Pa.’s Fitzpatrick, former House Republicans defend GOP votes on $1.2T infrastructure bill

In a letter, the ex-lawmakers condemned violence and other threats against GOP ‘yes’ votes on the sprawling package

By: - November 17, 2021 1:36 pm

U.S. Rep Brian Fitzpatrick. (AFGE/Flickr)

By Harrison Cann

The bipartisan infrastructure bill that Congress passed, and President Joe Biden signed into law on Monday, didn’t come easily for anyone involved in the negotiating process. For the 13 House Republicans who voted for the White House’s legislation, the fallout from their affirmative votes has been increasingly hostile.

Former President Donald Trump criticized Republicans who voted to pass the bill earlier this week, and following suit, hardline conservatives within the Republican Party, as well as constituents, have been targeting the GOP members who supported the $1.2 trillion infrastructure bill. These threats have ranged from calls to remove members from their committee assignments to even a phone message wishing death upon a member and his family.

Eighteen former House Republicans issued a letter Tuesday chastising GOP party leaders for their silence regarding the attacks their members have received from within the party and from the right. Former Pennsylvania Reps. Charlie Dent, Phil English, Jim Gerlach and Jim Greenwood were among the signees.

“Irrespective of one’s view on the substance of the legislation, these members are to be commended for their independence, as they carefully weighed the policy impacts and benefits of this legislation for their districts,” the letter reads.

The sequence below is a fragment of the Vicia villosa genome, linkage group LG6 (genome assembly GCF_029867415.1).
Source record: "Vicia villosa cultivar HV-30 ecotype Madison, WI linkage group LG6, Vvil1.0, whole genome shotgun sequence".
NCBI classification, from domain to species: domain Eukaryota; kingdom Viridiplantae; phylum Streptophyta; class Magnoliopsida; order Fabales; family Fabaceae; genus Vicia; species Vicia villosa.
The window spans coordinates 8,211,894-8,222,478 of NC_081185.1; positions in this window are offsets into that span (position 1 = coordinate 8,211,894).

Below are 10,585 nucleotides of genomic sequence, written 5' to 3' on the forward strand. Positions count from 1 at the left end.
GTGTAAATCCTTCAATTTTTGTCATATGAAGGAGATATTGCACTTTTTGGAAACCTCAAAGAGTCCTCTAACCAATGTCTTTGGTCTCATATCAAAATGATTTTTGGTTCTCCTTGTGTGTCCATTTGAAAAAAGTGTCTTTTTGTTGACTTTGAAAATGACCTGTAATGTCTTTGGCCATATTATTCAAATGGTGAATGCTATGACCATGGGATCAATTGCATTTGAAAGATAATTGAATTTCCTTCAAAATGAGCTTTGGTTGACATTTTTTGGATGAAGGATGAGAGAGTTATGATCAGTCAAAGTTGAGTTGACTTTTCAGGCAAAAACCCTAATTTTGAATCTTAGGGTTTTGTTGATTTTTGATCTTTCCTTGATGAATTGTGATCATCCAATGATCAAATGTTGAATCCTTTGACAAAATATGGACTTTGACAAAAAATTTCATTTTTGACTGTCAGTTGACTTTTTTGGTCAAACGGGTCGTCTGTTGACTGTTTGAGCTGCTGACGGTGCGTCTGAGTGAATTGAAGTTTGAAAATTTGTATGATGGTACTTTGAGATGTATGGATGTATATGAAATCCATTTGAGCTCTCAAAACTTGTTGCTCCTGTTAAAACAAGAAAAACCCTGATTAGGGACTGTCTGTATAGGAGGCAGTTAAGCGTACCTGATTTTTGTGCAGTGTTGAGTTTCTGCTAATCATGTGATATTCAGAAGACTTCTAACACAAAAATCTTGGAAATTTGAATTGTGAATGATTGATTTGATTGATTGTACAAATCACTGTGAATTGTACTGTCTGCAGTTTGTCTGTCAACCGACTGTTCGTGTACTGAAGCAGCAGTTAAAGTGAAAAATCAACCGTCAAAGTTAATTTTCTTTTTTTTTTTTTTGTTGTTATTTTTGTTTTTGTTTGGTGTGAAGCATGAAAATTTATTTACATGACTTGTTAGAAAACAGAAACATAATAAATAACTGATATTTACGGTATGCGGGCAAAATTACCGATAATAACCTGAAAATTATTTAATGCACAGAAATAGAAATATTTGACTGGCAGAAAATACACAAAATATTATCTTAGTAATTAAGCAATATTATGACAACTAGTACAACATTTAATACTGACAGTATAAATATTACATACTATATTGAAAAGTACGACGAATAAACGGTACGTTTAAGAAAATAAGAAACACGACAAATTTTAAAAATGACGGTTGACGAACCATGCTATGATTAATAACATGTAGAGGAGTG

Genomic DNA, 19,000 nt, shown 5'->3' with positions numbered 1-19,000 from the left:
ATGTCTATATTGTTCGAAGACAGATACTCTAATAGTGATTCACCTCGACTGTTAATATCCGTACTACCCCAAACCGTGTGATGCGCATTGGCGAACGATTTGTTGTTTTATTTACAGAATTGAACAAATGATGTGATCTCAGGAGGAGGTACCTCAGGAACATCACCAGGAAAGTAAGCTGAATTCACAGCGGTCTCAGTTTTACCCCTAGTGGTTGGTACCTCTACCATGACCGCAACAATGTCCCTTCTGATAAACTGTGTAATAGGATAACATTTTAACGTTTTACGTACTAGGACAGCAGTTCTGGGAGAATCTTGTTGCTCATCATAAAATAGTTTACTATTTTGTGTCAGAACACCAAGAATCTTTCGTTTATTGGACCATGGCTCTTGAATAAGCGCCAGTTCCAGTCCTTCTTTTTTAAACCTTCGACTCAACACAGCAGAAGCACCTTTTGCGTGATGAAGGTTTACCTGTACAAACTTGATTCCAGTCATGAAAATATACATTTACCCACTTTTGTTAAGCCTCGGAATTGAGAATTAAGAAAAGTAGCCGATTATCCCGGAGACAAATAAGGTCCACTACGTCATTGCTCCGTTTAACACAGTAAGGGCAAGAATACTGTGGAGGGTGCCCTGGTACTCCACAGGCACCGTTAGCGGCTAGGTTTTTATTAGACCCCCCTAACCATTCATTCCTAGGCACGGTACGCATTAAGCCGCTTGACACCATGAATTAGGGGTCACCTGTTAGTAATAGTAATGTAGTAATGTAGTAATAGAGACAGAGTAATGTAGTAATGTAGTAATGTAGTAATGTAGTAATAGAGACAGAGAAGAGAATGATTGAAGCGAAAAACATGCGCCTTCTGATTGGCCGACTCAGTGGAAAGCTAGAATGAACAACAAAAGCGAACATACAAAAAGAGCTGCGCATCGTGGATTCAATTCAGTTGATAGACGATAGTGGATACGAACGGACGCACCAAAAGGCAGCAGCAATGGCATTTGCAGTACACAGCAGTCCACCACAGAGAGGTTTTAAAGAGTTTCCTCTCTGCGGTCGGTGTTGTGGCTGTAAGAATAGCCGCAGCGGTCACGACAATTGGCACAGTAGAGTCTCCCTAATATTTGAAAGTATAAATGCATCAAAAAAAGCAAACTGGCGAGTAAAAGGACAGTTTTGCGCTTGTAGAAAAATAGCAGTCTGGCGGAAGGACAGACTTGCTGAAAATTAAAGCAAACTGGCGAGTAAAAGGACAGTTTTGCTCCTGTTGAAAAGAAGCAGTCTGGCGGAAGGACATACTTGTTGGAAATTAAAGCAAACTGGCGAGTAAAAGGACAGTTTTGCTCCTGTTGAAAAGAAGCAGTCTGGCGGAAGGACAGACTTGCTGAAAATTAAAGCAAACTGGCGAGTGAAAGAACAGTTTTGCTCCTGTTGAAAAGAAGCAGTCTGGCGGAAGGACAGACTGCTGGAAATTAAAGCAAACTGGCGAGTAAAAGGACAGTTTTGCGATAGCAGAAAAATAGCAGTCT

U.S. Rep. Brian Fitzpatrick, R-1st District, one of the 13 receiving criticism, was the lone Pennsylvania Republican to vote for the $1.2 trillion bill.

‘America is moving again’: Biden signs $1.2T infrastructure bill, bringing billions to Pa.

“With the House passage of the historic bipartisan Infrastructure Investment and Jobs Act, we are one step closer to fixing our nation’s crumbling physical infrastructure. This is a victory for not only the people of Pennsylvania, but for the entire country,” Fitzpatrick said in a statement after passage. “From the start, I have insisted on the passage of a hard infrastructure bill, delinked from any other partisan, social spending package. This bipartisan, physical infrastructure bill, which passed the Senate in August with strong Republican support, is entirely separate from the partisan reconciliation bill, which I oppose.”

Fitzpatrick, whose suburban Philadelphia district includes Bucks and Montgomery counties, is the only Republican congressman in the four-county region and is up for reelection in 2022. The bipartisan vote likely will fare well for Fitzpatrick in his competitive district.

But that hasn’t stopped some fellow conservatives from condemning his support for Biden’s agenda.

“Rumors are circulating that a movement is brewing within the House Republican Conference to remove some or all of the 13 members from their committee assignments as punishment for their votes. We can not imagine anything more ill-conceived, shortsighted and politically self-destructive than exacting retribution against these thoughtful 13 members who, in their condensed judgment, simply voted for the best interests of their districts,” the letter stated. “If capturing a congressional majority is the objective of House GOP leaders, attacking members whose districts are among the most competitive in the country, is reckless and counterproductive, as these seats could easily flip to the Democratic column.”

While Fitzpatrick has argued against a larger social spending bill, he has worked from the beginning to find a middle ground for the infrastructure legislation.

The final bill includes $11.3 billion for highway projects, $1.6 billion for bridge replacement and repairs, about $2.8 billion for public transportation and $1.4 billion for water infrastructure for the Keystone State, all of which will benefit Fitzpatrick’s suburban constituents.

Harrison Cann is a reporter for City & State Pa., where this story first appeared

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